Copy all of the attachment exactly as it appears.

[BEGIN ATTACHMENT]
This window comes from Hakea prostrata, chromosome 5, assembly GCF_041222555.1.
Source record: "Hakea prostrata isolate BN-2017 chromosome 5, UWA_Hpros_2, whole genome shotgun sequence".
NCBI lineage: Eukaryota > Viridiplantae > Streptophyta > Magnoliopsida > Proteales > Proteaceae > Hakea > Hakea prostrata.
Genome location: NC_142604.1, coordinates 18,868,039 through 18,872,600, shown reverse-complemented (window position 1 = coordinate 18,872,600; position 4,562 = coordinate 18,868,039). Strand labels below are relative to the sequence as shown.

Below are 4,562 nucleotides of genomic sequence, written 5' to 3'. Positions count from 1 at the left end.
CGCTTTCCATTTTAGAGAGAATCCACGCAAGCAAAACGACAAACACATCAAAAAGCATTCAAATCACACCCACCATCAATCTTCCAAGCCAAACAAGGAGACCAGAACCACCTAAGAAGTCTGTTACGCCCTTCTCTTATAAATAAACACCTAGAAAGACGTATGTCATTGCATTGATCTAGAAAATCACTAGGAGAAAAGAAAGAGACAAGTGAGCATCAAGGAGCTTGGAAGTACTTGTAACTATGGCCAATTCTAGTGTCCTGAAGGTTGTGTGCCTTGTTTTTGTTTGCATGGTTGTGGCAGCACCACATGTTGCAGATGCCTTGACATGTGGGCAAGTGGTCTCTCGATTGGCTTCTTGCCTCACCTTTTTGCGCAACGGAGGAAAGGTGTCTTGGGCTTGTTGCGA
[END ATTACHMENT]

This window comes from Hakea prostrata, chromosome 5, assembly GCF_041222555.1.
Source record: "Hakea prostrata isolate BN-2017 chromosome 5, UWA_Hpros_2, whole genome shotgun sequence".
NCBI lineage: Eukaryota > Viridiplantae > Streptophyta > Magnoliopsida > Proteales > Proteaceae > Hakea > Hakea prostrata.
Genome location: NC_142604.1, coordinates 18,868,039 through 18,872,600, shown reverse-complemented (window position 1 = coordinate 18,872,600; position 4,562 = coordinate 18,868,039). Strand labels below are relative to the sequence as shown.

Below are 4,562 nucleotides of genomic sequence, written 5' to 3'. Positions count from 1 at the left end.
CGCTTTCCATTTTAGAGAGAATCCACGCAAGCAAAACGACAAACACATCAAAAAGCATTCAAATCACACCCACCATCAATCTTCCAAGCCAAACAAGGAGACCAGAACCACCTAAGAAGTCTGTTACGCCCTTCTCTTATAAATAAACACCTAGAAAGACGTATGTCATTGCATTGATCTAGAAAATCACTAGGAGAAAAGAAAGAGACAAGTGAGCATCAAGGAGCTTGGAAGTACTTGTAACTATGGCCAATTCTAGTGTCCTGAAGGTTGTGTGCCTTGTTTTTGTTTGCATGGTTGTGGCAGCACCACATGTTGCAGATGCCTTGACATGTGGGCAAGTGGTCTCTCGATTGGCTTCTTGCCTCACCTTTTTGCGCAACGGAGGAAAGGTGTCTTGGGCTTGTTGCGA